Lughnasa is perhaps the most obscure of all the eight festivals of the neo-Pagan year. Unlike Halloween for example, the average person outside of the Pagan community has probably never heard of it – even in Ireland where it survives as Lúnasa, the month of August. It takes its name from Gaelic and means the násad (games or an assembly) of Lugh, a Celtic deity. Lughnasa was recorded in Mediaeval times as one of the four festivals of the old Celtic year (the others being Samhain on November 1st, Imbolc on February 1st and Beltane on May 1st). In modern Pagan literature, Lughnasa is usually described as the festival that marks the start of the harvest. While it is clear that Lughnasa coincides with the first cutting of the corn, the legends of the god Lugh seem to have no immediately obvious harvest connections apart from the fact he is said to have instituted funeral games in honour of his foster mother Tailtiu, who died clearing a great plain. The cult of Lugh was a latecomer into Ireland, introduced by Gaulish or British refugees fleeing from the advancing Roman armies. The name Tailtiu is not Irish in origin but from the Welsh telediw, which means ‘well-formed’. Lugh is often described as a pan-Celtic deity and identified with the continental Lugus, Lud in England and Llew in Wales. His name is probably related to the Proto-Celtic *lug- meaning ‘oath’, and all the indications are that he was neither a god of agriculture nor the sun, as is often claimed.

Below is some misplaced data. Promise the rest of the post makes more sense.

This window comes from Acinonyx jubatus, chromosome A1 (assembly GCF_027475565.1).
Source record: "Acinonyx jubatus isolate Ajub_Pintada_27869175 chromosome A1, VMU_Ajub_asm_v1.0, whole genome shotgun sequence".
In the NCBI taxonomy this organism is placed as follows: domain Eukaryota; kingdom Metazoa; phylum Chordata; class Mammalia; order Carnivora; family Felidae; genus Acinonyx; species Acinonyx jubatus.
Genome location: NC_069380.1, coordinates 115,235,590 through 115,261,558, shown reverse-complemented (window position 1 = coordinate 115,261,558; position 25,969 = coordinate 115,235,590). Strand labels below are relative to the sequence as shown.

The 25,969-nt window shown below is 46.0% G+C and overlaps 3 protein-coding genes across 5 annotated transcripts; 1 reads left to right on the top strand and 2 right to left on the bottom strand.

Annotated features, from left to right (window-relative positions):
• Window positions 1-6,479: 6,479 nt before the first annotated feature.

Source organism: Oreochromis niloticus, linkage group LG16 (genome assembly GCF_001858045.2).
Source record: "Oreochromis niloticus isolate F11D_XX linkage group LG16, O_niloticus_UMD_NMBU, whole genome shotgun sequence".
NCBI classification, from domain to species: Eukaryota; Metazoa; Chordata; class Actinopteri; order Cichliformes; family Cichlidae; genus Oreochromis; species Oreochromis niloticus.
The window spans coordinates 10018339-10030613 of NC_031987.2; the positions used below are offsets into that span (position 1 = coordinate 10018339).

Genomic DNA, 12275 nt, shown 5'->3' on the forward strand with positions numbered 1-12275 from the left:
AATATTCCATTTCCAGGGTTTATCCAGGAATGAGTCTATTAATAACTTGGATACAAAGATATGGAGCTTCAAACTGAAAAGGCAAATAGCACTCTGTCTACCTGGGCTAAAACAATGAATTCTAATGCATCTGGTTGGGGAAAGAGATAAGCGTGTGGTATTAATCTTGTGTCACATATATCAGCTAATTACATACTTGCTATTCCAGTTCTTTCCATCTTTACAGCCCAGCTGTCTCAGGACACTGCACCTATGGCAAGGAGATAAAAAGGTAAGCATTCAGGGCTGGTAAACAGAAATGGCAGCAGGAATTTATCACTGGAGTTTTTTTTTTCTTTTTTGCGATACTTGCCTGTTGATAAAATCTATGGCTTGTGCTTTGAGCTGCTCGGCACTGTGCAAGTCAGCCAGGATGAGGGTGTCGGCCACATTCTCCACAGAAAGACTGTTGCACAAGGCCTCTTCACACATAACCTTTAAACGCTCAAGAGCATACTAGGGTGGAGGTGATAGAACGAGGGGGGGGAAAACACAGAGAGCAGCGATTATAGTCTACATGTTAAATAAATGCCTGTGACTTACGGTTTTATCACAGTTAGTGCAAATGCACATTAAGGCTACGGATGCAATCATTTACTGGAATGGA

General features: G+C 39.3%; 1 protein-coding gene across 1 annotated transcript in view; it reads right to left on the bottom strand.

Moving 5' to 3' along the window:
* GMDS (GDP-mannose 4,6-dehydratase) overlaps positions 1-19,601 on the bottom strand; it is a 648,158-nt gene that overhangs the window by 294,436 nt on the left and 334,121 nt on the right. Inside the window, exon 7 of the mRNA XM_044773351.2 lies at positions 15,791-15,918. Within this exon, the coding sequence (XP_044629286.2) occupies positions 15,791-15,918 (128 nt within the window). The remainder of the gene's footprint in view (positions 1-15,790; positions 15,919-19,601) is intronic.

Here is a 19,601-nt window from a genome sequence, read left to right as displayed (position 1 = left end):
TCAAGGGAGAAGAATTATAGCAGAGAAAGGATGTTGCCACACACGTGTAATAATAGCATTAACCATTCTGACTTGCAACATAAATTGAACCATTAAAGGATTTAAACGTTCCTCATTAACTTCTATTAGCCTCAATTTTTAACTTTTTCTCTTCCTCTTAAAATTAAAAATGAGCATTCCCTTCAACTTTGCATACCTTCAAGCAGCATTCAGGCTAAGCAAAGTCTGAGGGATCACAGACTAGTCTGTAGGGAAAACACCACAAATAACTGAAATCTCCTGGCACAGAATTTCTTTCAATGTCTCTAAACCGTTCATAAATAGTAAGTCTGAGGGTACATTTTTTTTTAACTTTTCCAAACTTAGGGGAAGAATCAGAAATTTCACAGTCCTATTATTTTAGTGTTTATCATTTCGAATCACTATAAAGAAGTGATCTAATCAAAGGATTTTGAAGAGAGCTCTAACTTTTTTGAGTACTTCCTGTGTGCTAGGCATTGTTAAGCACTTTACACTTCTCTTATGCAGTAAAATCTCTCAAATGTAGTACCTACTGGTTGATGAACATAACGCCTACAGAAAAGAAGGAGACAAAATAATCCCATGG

Mason, Paul; Franklin, Anna . Lughnasa (The Eight Festivals Book 2) (Kindle Locations 304-310). Lear Books. Kindle Edition.
The central part of Lugh’s story is the rivalry between him and his grandfather Balor and the battle for supremacy and kingship between the Tuatha de Danaan and the Formorians. The pattern of Lugh’s tale is a common mythic theme and begins with a prophecy that the grandson (or son) of the king will overthrow him. The king takes the precaution of locking his daughter up in a tower, but she manages to meet a lover and gives birth to a son. The king then sets his daughter and grandson adrift in a basket or chest in a river or on the sea, expecting both to die. However, the two are saved and after some time in exile the young prince returns to overthrow the old king. There could be various explanations as to what the story means: the old grandfather may be the setting sun, or the dying sun of winter or autumn, while the young man represents the dawn sun or spring-summer sun; the old king may be the old year and the young
prince the new; they may represent seasonal gods – when one season grows old a new season succeeds it; the old god may represent the forces of blight and winter that have to be overcome by the spring, or a fresh force may have to supplant a corrupt regime.
Mason, Paul; Franklin, Anna . Lughnasa (The Eight Festivals Book 2) (Kindle Locations 317-319). Lear Books. Kindle Edition.
In England, the first day of August was known as Lammas, probably from the Anglo-Saxon hlaef-mass meaning ‘loaf-mass’. The Anglo-Saxon Chronicle of 921 CE mentions it as ‘the feast of first fruits’, as does the Red Book of Derby. It was a popular ceremony during the Middle Ages but died out after the Reformation, though the custom is being revived in places. It marked the time when the first of the grain crop was gathered in, ground in a mill and baked into a loaf.
Mason, Paul; Franklin, Anna . Lughnasa (The Eight Festivals Book 2) (Kindle Locations 332-336). Lear Books. Kindle Edition.